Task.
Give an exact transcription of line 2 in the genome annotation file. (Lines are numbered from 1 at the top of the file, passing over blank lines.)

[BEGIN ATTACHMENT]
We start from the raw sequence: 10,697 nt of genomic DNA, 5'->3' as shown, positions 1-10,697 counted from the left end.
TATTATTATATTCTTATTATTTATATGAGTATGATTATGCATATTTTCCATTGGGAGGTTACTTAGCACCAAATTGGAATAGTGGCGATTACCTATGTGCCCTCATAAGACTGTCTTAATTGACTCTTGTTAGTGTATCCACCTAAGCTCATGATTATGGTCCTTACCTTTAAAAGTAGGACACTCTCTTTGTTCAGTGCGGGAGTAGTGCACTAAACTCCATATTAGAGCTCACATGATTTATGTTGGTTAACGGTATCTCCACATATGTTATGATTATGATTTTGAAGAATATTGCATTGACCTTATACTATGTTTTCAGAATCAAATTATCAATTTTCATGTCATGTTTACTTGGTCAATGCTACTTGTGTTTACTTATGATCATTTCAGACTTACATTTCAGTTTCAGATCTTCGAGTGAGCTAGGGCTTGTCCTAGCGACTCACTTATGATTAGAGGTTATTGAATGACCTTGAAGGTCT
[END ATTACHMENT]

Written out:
TATTATTATATTCTTATTATTTATATGAGTATGATTATGCATATTTTCCATTGGGAGGTTACTTAGCACCAAATTGGAATAGTGGCGATTACCTATGTGCCCTCATAAGACTGTCTTAATTGACTCTTGTTAGTGTATCCACCTAAGCTCATGATTATGGTCCTTACCTTTAAAAGTAGGACACTCTCTTTGTTCAGTGCGGGAGTAGTGCACTAAACTCCATATTAGAGCTCACATGATTTATGTTGGTTAACGGTATCTCCACATATGTTATGATTATGATTTTGAAGAATATTGCATTGACCTTATACTATGTTTTCAGAATCAAATTATCAATTTTCATGTCATGTTTACTTGGTCAATGCTACTTGTGTTTACTTATGATCATTTCAGACTTACATTTCAGTTTCAGATCTTCGAGTGAGCTAGGGCTTGTCCTAGCGACTCACTTATGATTAGAGGTTATTGAATGACCTTGAAGGTCT